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Paper Plate Education
"Serving the Universe on a Paper Plate"

Activity: Transit Frequency

inclined.jpg (23247 bytes) 

A rare transit of Venus occurred June 8, 2004, when Venus passed directly between the earth and the sun.  Though it seems like that phenomenon should happen frequently, transits come in pairs that are eight years apart, followed alternately by spans of 121 years and 105 years.  In the 21st century, the transit pair occurs June 8, 2004, and June 5-6, 2012.  This activity offers a simplified explanation of that seemingly irregular period.

The Race

Imagine that daughter Venus and her mother Earth are going to race around their house.  The young daughter, faster of the two, will run close to the house, while Mom will encircle the whole yard further out.  Mother Earth agrees to run eight laps or until daughter Venus overtakes her five times, whichever comes first.  As seen from above, they run anti-clockwise (i.e., "planetwise").

They line up just slightly forward (to the right) of the yellow front door to start the race.  This alignment is called an inferior conjunction--Venus is between the sunny door and earth.  

"On your mark...get set...GO!"

In our race, mother Earth goes around once in a minute, but daughter Venus does it in less than 37 seconds, or about 8/13ths of Mom's time.   (Planet Venus orbits the sun in 225 days; planet earth orbits the sun in 365 days.  Dividing 225 by 365 equals 8/13.)

After running only 1.6 laps (around the house once and just past the back of the house a second time), mother Earth sees daughter Venus overtake her.  At that moment, Mom has completed 1.6 laps while daughter has completed 2.6 laps.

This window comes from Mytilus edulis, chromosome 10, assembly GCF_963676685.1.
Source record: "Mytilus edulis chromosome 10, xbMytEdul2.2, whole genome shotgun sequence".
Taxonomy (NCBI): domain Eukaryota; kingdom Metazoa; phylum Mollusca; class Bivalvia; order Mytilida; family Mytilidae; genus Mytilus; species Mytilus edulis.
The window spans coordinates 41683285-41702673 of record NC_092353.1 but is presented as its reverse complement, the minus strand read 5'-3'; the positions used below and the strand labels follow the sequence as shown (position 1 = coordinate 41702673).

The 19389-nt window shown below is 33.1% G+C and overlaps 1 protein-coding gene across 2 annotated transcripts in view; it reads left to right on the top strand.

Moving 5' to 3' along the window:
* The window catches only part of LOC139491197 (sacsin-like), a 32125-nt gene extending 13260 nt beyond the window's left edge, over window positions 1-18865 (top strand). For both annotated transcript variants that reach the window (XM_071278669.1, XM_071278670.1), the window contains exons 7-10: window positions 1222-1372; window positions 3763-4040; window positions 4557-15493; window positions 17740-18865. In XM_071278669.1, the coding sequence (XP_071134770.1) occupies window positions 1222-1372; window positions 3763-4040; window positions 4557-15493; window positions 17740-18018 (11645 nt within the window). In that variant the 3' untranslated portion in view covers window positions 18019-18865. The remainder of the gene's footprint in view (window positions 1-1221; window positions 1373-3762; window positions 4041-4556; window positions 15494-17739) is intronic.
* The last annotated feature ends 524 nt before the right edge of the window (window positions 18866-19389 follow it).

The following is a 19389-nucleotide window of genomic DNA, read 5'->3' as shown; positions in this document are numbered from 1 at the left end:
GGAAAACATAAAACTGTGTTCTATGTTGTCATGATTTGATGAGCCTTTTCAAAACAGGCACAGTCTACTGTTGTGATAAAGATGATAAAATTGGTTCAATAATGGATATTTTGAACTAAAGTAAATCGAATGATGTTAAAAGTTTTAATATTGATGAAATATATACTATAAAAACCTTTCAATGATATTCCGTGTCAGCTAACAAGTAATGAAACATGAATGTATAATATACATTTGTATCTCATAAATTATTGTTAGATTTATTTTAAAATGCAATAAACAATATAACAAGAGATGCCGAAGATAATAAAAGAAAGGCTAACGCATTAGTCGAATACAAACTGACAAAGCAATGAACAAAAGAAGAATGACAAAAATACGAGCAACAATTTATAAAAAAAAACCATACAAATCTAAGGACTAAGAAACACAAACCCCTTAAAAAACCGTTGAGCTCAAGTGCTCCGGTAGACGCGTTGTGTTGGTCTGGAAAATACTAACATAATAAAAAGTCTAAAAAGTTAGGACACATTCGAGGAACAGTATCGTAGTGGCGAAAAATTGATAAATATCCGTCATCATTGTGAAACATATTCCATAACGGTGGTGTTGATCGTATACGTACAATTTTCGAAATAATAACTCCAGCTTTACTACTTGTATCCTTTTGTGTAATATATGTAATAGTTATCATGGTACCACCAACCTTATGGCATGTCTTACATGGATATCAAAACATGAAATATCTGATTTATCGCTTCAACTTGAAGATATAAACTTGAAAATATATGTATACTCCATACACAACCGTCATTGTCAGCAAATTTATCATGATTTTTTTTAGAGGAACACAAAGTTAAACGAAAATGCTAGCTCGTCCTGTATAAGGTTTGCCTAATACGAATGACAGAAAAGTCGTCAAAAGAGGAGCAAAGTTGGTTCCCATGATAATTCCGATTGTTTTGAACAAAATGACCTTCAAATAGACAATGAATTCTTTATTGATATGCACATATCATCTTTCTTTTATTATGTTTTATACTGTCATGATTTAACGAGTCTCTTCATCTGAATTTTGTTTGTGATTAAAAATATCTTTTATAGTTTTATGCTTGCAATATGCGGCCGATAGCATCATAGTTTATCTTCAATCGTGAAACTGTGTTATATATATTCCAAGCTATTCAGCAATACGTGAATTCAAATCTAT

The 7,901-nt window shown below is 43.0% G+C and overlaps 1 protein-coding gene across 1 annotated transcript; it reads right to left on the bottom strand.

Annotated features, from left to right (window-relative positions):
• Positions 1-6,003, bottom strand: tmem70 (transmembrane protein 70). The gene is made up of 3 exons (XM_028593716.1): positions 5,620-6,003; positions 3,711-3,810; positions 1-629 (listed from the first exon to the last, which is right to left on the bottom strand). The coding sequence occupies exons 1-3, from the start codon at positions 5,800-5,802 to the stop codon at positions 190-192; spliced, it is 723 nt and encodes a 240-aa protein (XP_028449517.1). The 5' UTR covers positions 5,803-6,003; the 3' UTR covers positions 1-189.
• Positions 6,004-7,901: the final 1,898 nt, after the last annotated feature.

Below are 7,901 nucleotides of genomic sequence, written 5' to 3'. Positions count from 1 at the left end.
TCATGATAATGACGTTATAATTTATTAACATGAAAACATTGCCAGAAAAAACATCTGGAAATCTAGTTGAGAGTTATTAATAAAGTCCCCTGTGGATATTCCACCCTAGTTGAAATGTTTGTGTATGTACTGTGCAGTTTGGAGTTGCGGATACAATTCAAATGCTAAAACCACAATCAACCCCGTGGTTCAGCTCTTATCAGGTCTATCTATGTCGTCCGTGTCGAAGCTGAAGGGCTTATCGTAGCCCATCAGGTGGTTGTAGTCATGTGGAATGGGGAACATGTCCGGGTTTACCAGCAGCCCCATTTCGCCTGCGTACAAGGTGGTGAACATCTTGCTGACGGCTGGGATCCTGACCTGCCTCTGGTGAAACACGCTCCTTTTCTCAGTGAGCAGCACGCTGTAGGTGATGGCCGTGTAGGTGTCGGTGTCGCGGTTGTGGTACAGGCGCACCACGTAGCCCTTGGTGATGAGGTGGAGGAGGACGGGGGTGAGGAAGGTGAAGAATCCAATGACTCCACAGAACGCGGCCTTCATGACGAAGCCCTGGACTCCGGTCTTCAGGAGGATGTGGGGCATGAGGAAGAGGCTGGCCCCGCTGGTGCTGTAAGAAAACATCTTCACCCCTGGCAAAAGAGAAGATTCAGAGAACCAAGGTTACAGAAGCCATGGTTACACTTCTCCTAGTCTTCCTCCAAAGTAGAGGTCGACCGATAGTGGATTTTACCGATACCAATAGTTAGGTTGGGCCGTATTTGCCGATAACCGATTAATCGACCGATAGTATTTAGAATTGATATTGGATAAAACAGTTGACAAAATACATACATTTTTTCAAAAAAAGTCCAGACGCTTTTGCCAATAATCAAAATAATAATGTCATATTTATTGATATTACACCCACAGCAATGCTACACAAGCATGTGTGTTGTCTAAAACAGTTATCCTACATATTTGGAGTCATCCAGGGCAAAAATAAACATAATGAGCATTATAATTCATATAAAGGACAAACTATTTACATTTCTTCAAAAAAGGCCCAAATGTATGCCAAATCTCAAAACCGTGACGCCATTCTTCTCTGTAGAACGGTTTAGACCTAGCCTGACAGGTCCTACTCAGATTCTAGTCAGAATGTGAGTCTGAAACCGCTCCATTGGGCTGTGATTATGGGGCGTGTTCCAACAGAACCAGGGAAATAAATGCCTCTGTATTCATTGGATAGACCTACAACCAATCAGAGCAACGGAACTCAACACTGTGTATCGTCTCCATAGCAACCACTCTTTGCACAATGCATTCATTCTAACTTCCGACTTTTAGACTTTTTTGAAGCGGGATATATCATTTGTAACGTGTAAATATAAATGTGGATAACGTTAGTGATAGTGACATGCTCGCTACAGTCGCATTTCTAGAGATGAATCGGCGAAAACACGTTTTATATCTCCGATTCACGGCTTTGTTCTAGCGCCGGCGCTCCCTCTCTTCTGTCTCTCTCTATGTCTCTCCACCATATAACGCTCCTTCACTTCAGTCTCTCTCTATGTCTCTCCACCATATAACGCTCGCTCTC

Mom notes her and daughter Venus' positions.

The race continues.  Each time mother Earth completes another 1.6 laps, daughter Venus catches up to and overtakes her on the inside track.  Finally, after mother Earth has completed eight laps around the house, daughter Venus catches up to Mom for the fifth time.  Conveniently, the finish line coincides with the original starting line by the yellow front door of the house.

Mom's eight laps are shown on the outside of the plate at left.  Five times (shown in five colors) she ran 1.6 trips around the house; five times daughter caught up and overtook her again.  Daughter's corresponding position at those five meetings is shown in the same color.   During mom's 8 laps, daughter sprinted 13 times around the house.  For clarity, daughter's 13 laps are not shown. 

It would seem daughter Venus passes between mother Earth and the yellow front door (ignoring the intervening house) five times in eight years.  Yet transits do not happen every 1.6 years, because two major factors interfere.  First, daughter and mother are not running on a level surface.   Second, instead of running a clean 8 thirteenths of mother Earth's speed, daughter completes one lap closer to 7.997 thirteenths of mother Earth's speed.  

Factor One: The Inclined Orbit